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  • Abstract

SECTION I

INTRODUCTION

COMPARED with un-cooled 1310 nm distributed-feedback (DFB) lasers, 1310 nm vertical cavity surface emitting lasers (VCSELs) for transmission at 10 Gbps, based on either InGaAlAs/InP [1], [2], [3], or GaInNAs/GaAs [4] active regions offer about 10 times reduction of bias current in the full operating temperature range. Typically, with 1310 nm VCSELs, 10 Gbps transmission over 10 km at 80°C can be performed at 8–9 mA bias current [2], while with DFBs [5] similar performance is reached at currents of 80 mA. This feature becomes especially important when building wavelength-multiplexed transmitter modules like, for example, 4×10 Gbps coarse-wavelehgnth division-multiplexing (CWDM) modules emitting at 1271, 1291, 1311 and 1331 nm according to the recent 40 GbE IEEE 802.3ba standard [6]. Among mentioned active cavity material systems, only VCSELs with InAlGaAs/InP quantum wells have the capability to operate in the full 1310 nm wavelength band, while GaInNAs/GaAs based devices are limited only to wavelengths close to 1270 nm [4].

1310 nm VCSELs with InAlGaAs/InP quantum wells comprise tunnel junction injection of carriers in the active region and 2 distributed Bragg reflectors (DBRs). In recent designs these reflectors comprize one [3], or two [7] as-grown InAlGaAs/InP DBRs, one [3], or two dielectric DBRs [8] and two AlGaAs/GaAs wafer fused DBRs [1], [2]. AlGaAs/GaAs DBRs that proved very effective in short-wavelength VCSELs, are very well suited for 1310 nm devices because of higher refractive index contrast compared with as-grown InAlGaAs/InP DBRs and much better thermal conductivity compared with both as-grown and dielectric DBRs. In addition wafer fusion approach proved to be very effective in emission wavelength setting in the CWDM grid [9], [10].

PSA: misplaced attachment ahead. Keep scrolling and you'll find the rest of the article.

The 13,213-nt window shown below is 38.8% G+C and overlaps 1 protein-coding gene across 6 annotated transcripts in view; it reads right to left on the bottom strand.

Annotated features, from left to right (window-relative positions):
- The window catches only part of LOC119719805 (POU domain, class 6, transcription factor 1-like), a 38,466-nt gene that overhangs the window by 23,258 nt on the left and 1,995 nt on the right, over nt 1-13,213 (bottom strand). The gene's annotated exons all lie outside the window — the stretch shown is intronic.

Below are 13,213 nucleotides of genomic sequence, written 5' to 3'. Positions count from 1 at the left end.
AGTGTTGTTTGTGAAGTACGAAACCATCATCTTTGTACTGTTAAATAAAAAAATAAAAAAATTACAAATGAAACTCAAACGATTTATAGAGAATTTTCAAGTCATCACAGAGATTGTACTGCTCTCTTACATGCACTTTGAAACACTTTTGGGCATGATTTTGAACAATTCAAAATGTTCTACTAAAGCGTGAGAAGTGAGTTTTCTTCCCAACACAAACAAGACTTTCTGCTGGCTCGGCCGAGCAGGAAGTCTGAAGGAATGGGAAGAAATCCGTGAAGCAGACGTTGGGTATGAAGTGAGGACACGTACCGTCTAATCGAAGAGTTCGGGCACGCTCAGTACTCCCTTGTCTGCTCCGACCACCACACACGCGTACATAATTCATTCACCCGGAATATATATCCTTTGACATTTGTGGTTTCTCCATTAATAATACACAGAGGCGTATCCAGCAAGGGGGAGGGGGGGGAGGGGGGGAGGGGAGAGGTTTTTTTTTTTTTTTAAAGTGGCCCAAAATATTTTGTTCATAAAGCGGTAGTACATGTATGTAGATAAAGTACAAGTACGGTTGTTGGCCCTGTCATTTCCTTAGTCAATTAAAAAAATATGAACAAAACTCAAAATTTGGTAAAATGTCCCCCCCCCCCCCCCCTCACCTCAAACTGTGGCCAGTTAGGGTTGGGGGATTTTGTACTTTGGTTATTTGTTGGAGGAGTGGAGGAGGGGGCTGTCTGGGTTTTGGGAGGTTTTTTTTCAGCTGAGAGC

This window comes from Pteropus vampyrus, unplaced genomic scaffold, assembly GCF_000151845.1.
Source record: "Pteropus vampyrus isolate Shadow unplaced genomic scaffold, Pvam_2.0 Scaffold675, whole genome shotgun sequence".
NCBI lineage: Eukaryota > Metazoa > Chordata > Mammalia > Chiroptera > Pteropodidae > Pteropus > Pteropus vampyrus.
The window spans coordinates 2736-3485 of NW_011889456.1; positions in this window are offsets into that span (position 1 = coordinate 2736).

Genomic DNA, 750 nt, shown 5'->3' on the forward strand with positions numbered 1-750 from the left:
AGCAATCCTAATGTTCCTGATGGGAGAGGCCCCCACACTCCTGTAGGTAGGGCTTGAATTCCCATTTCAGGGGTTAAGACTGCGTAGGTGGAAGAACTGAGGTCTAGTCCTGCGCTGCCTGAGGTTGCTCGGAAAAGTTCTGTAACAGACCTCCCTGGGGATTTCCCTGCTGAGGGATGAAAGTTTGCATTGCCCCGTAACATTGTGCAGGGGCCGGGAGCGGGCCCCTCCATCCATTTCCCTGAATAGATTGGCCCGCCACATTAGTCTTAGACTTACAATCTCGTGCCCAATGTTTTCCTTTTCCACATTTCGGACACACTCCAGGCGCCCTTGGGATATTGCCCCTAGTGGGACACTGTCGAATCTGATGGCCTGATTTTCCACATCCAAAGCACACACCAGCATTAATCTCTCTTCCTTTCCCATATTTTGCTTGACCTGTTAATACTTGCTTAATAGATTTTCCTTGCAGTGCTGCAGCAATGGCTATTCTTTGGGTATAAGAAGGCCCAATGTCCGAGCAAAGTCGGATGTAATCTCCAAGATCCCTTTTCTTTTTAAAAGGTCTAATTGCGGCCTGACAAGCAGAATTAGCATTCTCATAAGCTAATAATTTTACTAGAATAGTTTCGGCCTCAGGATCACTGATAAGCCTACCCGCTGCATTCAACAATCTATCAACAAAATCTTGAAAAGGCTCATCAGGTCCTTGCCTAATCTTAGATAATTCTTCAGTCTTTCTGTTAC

One important condition for application VCSELs in optical communications consists in demonstrating reliable operation of these devices according to industry standards. So far, only InGaNAs/GaAs based 1310 nm VCSELs have demonstrated the potential for reliable operation [4].

In this letter we present the reliability data of wafer fused VCSELs. These devices have passed all Telcordia mechanical and electrical qualification tests. Accelerated life-time tests result in times to 1% failure at 70°C of 30 years and 18 years at VCSEL driving currents of 8 mA and 9 mA respectively.

SECTION II

VCSEL DESIGN AND FABRICATION

The VCSEL device structure comprises an InP-based 5/2 Formula$\lambda$-active cavity that is fused on both sides to undoped AlGaAs/GaAs DBRs, as schematically depicted on Fig. 1(a). The active cavity includes an InAlGaAs/InP multi-QW region with 4–6 compressively strained quantum wells and a Formula${\rm p}^{++}/{\rm n}^{++}$ InAlGaAs tunnel junction. The InP-based active cavity and GaAs-based DBRs are grown by low pressure metal-organic vapour phase deposition (LP-MOVPE) on (001) oriented 2-inch wafers [11]. A mesa-structure of 6–7 Formula$\mu{\rm m}$ in diameter formed in the tunnel junction that is regrown with n-type InP serves for carrier and photon confinement. Electrical contacting is performed by top and bottom intra-cavity n-InP layers. This contacting scheme allows using un-doped top and bottom DBR mirrors. InGaAsP cavity adjustment layers that are located on both sides of the InP-based active region serve to tune the cavity to a specific wavelength in the CWDM grid. Fig. 1(b) shows a scanning electron microscope (SEM) image of a fused VCSEL cross-section produced by focused ion beam (FIB) etching. As one can observe, on this scale the quality of fused interfaces is very similar to that of multiple epitaxially grown interfaces that are present in the VCSEL structure.